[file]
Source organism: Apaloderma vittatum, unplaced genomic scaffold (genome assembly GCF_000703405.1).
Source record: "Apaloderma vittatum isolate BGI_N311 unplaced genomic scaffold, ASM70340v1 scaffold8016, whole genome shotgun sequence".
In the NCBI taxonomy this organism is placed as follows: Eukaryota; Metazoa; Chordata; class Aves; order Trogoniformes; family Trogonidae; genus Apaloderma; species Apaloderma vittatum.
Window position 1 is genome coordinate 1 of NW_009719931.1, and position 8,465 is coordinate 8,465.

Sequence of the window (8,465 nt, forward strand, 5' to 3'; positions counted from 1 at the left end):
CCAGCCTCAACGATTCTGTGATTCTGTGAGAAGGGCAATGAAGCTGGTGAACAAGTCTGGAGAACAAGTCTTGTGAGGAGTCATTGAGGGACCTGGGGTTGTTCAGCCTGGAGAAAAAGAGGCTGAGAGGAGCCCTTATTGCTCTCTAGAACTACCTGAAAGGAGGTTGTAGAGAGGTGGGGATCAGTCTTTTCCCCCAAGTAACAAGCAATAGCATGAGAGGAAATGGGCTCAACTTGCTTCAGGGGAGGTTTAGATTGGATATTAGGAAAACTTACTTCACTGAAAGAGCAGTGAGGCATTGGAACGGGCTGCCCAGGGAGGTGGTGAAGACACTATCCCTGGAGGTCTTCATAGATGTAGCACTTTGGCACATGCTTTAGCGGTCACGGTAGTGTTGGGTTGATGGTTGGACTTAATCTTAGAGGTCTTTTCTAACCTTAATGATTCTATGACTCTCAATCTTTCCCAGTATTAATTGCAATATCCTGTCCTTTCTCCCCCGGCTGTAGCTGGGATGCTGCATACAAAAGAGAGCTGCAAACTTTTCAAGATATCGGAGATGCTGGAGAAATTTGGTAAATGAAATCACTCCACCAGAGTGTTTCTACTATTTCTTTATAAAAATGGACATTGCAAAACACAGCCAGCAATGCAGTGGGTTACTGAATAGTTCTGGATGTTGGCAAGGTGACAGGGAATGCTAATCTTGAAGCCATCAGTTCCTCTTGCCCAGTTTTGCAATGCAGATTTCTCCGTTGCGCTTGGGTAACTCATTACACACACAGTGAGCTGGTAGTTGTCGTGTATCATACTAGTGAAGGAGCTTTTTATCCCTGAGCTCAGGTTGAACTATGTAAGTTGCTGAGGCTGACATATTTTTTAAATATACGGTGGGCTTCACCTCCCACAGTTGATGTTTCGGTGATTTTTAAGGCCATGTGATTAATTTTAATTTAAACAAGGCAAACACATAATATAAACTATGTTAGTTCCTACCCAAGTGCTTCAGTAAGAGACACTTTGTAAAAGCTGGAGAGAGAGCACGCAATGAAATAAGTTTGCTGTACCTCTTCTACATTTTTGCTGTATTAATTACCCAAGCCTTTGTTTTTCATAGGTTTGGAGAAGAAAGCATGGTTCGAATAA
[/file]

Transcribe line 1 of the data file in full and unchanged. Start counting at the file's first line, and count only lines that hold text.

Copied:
Source organism: Apaloderma vittatum, unplaced genomic scaffold (genome assembly GCF_000703405.1).